Attempting to diagnose the medical conditions of prominent historical figures, often based on the most meagre sources, is a popular intellectual exercise amongst some doctors and historians. The nature of Charles Darwin's illness, for example, is a matter of considerable interest in history of science and medicine circles while hypothetical (and frequently nonsensical) diagnoses of Tutankhamen's maladies have occasionally made headlines (Orrego & Quintana 2007).
My subject is the prominent early Egyptologist Sir John Gardner Wilkinson (1797–1875) (Figure 1), a central figure in the development of the discipline, author of the monumental Manners and customs of the ancient Egyptians (1837–41; Wortham 1971: 64). Wilkinson was a scholar of ancient Egyptian religious and funerary art, and an important early supporter of Champollion's method of hieroglyphic decipherment. In the second half of the 1820s he conducted extensive mapping, surveying and recording work at Thebes, leading to the publication of Topography of Thebes and General View of Egypt (1835). My interest in diagnosing Wilkinson emerges from a letter he sent to the surgeon, Egyptophile and antiquarian Thomas Joseph Pettigrew (Dawson 1931). Wilkinson maintained his friendship with Pettigrew over several decades: no mean feat considering Pettigrew's propensity for feuding and back-stabbing. While most of Wilkinson's correspondence with Pettigrew consisted of Egyptological discourse and gossip, in an undated letter he wrote to request medical advice (Wilkinson n.d.a):
My dear Sir,
As it would be impertinent to act contrary to the order of a person versed in all the wisdom of the Egyptians I have not ventured to put leeches upon that part which was eaten by the Plagues — but as I observe there is a certain degree of swelling about the most noble part, the head — I think of attaching two of those ill-looking things to the phallic organ to take the shine out of it & decrease that toadlike tendency to swell & spit — which it now has. All I wish to know is whether it could do him any harm, for if it would not I am sure it would do good — with these infections & under the influence of a pricking pain
Yrs vry trly
To Pet-Jou Priest of Asclepius...
This last is a pet name typical of Wilkinson's letters to Pettigrew. What are we to make of the content of the letter? In faux-light-hearted language Wilkinson describes a painful and embarrassing urogenital condition, as well as the proposed treatment: the blood-sucking leeches much used by nineteenth-century quacks. Little wonder that in these circumstances Wilkinson should write to Pettigrew, a reputable doctor, to request a second opinion. Of Pettigrew's reply there is no trace, but some time afterward Wilkinson wrote again (Wilkinson n.d.b):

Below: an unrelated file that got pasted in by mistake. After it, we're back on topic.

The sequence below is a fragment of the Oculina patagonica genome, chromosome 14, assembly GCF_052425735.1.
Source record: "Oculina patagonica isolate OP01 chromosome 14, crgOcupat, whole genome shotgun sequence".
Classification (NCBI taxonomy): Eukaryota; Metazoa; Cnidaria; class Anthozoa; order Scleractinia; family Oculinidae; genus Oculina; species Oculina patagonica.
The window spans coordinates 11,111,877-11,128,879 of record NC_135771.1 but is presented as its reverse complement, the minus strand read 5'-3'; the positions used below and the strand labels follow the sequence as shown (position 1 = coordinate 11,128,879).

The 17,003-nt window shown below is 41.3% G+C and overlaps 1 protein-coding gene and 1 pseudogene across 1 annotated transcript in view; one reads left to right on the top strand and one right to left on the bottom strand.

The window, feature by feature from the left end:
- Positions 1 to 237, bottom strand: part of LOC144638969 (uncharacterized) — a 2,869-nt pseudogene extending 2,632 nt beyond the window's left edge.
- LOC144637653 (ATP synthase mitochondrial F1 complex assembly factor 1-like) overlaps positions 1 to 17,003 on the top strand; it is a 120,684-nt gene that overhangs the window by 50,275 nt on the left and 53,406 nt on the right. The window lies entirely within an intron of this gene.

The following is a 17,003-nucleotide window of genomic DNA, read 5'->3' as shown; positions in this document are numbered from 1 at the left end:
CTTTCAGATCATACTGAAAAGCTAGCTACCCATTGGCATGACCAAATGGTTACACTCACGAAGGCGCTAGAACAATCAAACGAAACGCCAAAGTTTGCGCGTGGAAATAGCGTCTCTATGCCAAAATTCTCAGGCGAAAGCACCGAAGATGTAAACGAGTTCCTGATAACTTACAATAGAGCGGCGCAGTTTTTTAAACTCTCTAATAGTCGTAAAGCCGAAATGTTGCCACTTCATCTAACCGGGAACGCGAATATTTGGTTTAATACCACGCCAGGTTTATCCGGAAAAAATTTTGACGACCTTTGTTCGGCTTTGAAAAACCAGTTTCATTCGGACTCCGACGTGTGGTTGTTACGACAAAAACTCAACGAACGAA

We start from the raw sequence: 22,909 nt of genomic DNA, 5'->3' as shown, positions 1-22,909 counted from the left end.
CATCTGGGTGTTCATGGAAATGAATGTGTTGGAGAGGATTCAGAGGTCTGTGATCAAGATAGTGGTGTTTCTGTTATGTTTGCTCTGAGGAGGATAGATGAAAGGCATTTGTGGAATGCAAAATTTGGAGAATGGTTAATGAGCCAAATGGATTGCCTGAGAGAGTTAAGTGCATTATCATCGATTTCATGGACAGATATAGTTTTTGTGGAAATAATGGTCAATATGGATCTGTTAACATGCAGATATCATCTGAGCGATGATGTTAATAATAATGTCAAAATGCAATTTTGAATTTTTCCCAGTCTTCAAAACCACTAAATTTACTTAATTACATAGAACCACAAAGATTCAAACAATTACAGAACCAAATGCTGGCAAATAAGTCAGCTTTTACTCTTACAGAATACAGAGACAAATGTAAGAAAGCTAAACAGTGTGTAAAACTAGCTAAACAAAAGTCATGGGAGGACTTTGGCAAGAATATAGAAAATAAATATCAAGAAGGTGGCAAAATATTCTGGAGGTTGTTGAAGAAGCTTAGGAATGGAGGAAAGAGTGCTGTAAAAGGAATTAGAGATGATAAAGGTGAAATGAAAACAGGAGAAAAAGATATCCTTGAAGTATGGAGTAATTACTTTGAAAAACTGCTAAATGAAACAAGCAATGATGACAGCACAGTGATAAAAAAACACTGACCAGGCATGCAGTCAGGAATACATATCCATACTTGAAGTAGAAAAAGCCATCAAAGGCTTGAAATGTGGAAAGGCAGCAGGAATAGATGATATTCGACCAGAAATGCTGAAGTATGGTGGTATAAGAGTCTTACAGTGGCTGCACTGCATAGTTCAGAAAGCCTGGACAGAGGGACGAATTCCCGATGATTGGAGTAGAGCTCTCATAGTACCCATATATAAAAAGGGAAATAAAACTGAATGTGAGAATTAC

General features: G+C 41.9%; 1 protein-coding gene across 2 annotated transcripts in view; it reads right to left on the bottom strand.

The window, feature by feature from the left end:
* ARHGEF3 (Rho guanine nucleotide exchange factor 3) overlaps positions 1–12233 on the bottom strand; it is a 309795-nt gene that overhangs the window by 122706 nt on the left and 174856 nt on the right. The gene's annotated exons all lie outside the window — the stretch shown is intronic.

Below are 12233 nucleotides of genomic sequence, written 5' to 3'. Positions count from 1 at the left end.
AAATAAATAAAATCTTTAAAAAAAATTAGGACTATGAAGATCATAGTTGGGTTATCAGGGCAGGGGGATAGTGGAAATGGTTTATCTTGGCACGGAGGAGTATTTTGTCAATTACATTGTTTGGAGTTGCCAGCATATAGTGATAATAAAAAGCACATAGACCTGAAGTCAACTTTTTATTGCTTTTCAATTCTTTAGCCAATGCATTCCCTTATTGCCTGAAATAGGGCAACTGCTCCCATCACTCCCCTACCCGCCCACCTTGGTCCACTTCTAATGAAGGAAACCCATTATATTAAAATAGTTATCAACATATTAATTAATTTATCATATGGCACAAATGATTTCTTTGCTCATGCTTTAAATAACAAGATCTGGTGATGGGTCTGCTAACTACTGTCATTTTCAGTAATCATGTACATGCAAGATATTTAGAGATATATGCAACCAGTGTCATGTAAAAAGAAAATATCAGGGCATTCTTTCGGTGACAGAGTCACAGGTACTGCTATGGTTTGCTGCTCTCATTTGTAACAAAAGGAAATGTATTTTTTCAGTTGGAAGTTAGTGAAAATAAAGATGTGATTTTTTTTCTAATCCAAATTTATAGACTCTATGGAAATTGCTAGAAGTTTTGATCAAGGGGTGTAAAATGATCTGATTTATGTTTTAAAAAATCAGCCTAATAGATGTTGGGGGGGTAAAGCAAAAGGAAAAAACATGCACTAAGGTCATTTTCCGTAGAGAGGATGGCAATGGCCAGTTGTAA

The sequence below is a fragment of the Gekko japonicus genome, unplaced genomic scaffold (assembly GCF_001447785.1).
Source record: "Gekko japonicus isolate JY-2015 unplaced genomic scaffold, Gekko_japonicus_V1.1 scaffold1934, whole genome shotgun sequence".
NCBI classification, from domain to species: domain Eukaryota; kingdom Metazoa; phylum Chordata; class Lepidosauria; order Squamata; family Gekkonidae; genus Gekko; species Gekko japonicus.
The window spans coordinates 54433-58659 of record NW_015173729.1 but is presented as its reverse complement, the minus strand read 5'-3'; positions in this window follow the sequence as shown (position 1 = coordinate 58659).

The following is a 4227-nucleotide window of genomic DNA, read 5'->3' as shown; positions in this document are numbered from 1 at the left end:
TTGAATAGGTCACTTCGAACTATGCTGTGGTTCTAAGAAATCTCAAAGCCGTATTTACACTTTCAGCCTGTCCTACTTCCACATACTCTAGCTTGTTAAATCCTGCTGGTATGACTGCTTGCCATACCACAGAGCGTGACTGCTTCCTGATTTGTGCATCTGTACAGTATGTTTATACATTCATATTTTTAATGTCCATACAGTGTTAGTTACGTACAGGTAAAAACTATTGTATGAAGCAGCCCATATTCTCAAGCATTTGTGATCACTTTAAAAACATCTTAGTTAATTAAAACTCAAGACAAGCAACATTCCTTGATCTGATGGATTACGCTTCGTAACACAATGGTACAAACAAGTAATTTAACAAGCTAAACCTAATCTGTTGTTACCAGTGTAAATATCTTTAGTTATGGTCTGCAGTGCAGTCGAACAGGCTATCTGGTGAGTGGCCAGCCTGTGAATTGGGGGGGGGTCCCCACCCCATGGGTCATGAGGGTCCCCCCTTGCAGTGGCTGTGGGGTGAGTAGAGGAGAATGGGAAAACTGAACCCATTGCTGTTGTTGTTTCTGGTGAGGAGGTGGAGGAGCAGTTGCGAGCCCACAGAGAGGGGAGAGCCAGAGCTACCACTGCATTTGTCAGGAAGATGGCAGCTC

My dear Pettigrew
I have deferred writing to you til I could tell you how much good your advice did me & so on — I am very much obliged to you for kindly sending me instructions.
We can suppose from this that whatever treatment Pettigrew prescribed was successful in at least easing the pain of Wilkinson's condition. But what was the malady in question? The symptoms described in the short letter are a sustained and painful swelling of the penis accompanied by a discharge. While there are a number of possible diagnoses based on these symptoms the most likely is gonorrhea, a sexually transmitted infection.
Wilkinson lived in Egypt for twelve years as a young man, and returned several times over the course of his life. His diaries and those of his friends, drawn upon extensively by his biographer Jason Thompson, describe in some detail the sexually adventurous life available to a young man of means in nineteenth-century Egypt, including the ability to purchase women and girls at slave markets (Thompson 1992: 53). While it is possible that Wilkinson contracted a sexually transmitted infection during his sojourn in Egypt his acquaintance with Pettigrew however only began after his return to Britain. Furthermore, given its archival context, his undated letter probably dates to the mid to late 1830s, after his return from twelve years' living in Egypt. At this time he was travelling extensively in Europe, and it may have been mistrust of foreign doctors that led him to contact Pettigrew for a second opinion. Equally, Britain at this time offered many opportunities for a gentleman to contract a 'social disease'.
The medical application of leeches which Wilkinson seems cautiously keen to employ was common during this period. Thompson describes how, during Wilkinson's sojourn in Egypt, his friend and colleague Robert Hay was ineffectually treated with leeches for an abdominal complaint (Thompson 1992: 94). Leeches remained in fairly common use as a medical treatment until the late nineteenth century, and have recently been found to be useful in preventing clotting during microsurgery.
The fact that one of the fathers of Egyptology suffered from an embarrassing and unpleasant medical condition should not diminish his standing and the value of his contribution to the discipline nor, given what is already known of his life, should it come as a great surprise. Aside from the details of his affliction, the most notable aspect of the letter to Pettigrew is Wilkinson's flippancy, real or feigned, in the face of discomfort: this, as much as the medical information, helps to humanise and contextualise him. The aim of this note is to add a modest new dimension to Wilkinson's biography, locating him within the sexual politics and medical limitations of his time and place.